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Spiritual Snippets: God as One’s Ear, Eye, Tongue, and Hand

It’s always a concern that many of us have: How can we reach a spiritual state where we are no longer bothered by worldly concerns and pestered by sensual thoughts?  Obviously, the path to such a lofty end cannot be simple.  It’s a tortuous path with many pitfalls and demons lurking in the shadows ready to ambush the wayfarer when he is off-guard.

Yet, a very effective means that can dramatically increase one’s spiritual impetus consists in diligently performing the mandatory diurnal prayers as well as the supererogatory diurnal prayers (nafilah).

Here is a well-known report related in all the major sources of Islamic tradition from the Prophet of Islam (peace be upon him and his sacred household) on this subject.

Imam Sadiq (as) relates that the Prophet (s) said:

“There is nothing whereby My slave draws near to Me that is dearer to Me than what I have made incumbent upon him.  And verily My slave draws near to Me by means of nafilah [here meaning the supererogatory diurnal prayers] until I come to love him.  Once I love him, I become the ear whereby he hears, the eye whereby he sees, the tongue whereby he speaks, the hand whereby he grasps; when he asks Me, I shall grant him.”  (Kafi, vol. 2, Kitab al-iman wa al-kufr, Bab man adha al-muslimin, p. 352, no. 7)

Obviously, one whose eyes, ears, and limbs are in the command of God cannot be mired in material thoughts. Thus, by remaining persistent in performing the diurnal supererogatory prayers in addition to the diurnal mandatory prayers, one can advance on the path of liberation from ungodly desires and thoughts.

Islamic devotional canon prescribes five mandatory diurnal prayers: the morning prayer, which is performed after daybreak and before sunrise; noon prayer, which is performed following the ascent of the sun to its highest point in the sky; the afternoon prayer, which is performed in the afternoon and before sunset; the sunset prayer, which is performed following the sunset; and the night prayer, which is performed in the later part of the night when the sky is engulfed is darkness.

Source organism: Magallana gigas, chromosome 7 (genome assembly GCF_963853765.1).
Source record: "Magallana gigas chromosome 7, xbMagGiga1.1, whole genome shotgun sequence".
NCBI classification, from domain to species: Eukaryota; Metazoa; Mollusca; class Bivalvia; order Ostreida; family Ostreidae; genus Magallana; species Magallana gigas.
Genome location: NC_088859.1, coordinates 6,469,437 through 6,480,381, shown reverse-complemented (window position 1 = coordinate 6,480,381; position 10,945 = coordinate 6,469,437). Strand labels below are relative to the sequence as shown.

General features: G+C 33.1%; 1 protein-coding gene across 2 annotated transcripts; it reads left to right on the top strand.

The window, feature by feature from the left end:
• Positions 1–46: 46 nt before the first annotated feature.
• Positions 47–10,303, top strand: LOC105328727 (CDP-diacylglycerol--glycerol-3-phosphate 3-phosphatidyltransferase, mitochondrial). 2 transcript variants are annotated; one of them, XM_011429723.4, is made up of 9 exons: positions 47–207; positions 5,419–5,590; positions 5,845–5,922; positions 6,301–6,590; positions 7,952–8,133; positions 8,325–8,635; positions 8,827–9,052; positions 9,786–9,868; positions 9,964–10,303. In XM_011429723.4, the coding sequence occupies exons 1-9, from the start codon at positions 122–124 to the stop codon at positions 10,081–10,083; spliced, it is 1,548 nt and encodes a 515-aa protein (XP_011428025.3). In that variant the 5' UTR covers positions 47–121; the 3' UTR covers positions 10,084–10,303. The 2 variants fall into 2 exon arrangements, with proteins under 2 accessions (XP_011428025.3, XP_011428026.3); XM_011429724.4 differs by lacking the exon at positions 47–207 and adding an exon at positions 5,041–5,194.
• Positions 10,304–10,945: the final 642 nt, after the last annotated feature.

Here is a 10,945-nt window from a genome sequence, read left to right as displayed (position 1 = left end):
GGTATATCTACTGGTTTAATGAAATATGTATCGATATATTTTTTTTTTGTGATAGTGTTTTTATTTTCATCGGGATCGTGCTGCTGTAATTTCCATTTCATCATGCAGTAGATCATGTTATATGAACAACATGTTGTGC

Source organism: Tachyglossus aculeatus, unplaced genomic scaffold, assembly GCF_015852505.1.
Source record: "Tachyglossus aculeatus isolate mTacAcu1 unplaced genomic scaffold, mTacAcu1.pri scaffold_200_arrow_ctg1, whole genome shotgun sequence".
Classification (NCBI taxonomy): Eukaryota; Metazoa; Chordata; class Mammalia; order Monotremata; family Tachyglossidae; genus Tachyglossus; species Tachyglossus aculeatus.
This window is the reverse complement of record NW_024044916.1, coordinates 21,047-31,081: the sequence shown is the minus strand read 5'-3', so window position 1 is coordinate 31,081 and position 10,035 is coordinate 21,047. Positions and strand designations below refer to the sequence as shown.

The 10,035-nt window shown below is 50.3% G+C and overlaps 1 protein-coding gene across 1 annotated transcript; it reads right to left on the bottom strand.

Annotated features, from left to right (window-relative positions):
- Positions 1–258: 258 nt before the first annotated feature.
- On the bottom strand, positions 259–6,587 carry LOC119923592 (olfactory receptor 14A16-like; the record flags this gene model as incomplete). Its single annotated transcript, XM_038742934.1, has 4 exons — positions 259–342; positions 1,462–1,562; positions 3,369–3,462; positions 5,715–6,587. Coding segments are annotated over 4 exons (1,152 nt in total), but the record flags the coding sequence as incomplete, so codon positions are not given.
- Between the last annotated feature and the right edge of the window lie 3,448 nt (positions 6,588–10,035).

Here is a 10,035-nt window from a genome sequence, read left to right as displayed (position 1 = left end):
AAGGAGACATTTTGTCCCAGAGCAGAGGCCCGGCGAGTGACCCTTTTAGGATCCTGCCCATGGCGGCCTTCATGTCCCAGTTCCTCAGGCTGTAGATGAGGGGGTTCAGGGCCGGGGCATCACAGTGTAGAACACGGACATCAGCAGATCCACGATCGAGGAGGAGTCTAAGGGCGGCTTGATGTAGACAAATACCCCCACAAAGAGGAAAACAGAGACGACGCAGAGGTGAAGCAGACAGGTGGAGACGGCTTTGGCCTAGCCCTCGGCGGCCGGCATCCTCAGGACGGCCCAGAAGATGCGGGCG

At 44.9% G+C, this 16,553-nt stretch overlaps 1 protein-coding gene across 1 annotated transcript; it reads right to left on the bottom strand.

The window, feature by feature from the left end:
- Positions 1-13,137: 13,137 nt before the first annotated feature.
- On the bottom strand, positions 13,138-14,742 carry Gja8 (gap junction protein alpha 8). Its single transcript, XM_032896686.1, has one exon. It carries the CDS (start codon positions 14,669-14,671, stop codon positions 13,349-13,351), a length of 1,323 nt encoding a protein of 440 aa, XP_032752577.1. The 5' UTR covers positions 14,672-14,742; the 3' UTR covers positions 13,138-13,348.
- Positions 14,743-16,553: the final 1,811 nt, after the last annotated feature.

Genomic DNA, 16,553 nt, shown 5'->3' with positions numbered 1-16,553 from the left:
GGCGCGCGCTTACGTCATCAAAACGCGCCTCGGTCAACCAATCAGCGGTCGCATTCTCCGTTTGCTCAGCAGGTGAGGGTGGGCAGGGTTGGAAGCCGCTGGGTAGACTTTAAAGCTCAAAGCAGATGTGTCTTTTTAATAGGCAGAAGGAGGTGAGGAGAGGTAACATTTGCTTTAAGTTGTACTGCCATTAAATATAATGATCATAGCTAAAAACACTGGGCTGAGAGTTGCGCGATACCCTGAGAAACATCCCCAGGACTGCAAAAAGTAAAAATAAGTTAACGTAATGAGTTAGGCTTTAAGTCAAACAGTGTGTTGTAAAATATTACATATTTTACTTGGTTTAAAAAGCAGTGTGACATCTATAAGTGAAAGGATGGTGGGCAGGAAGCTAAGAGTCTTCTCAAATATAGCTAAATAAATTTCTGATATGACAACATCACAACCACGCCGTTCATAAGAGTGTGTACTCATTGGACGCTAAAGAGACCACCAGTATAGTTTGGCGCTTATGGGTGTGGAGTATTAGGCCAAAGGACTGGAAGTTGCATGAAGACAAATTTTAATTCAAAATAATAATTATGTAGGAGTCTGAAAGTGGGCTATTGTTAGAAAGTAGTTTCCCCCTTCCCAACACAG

For each mandatory diurnal prayer there is one or more supererogatory diurnal prayers. (Each supererogatory prayer is no more than two rak’ahs, that is, two segments.) The morning prayer has one supererogatory prayer, which is to be performed before the morning prayer itself. There are four supererogatory prayers for each of the noon and the afternoon prayers, in both of which cases the supererogatory prayers must be completed prior to the mandatory prayer. For the sunset prayer, there are two supererogatory prayers, which are performed after the mandatory prayer, and for the night prayer, there is one supererogatory prayer, which is performed after the mandatory prayer in the sitting position rather than the standing position, which is the standard position of most prayers.

Last, but not least, are the midnight supererogatory prayers. Their designated time begins at midnight (calculated by dividing the time between sunset and daybreak in half). These are arguably the most spiritually efficacious prayers after the mandatory diurnal prayers. Sheikh Saduq in his ‘Ilal al-sharayi’ relates the following report on the significance of the midnight prayers: Jabir ibn Abdullah al-Ansari (a companion of Prophet Muhammad and five of his successors, Imam Ali (as), Imam Hasan (as), Imam Husayn (as), Imam Sajjad (as), and Imam Baqir (as)) recounts that the Prophet (sawa) once said,

“God did not take Abraham as His friend [khalil] save for his giving out food to fellow human beings and his praying in the middle of the night when everyone else was asleep.”

This has been adapted from ShiaMystic.com whom Islamic Insights has a syndication agreement with. For any questions, the author may be contacted at wayfarer@shiamystic.org.

About Dawood Sodagar

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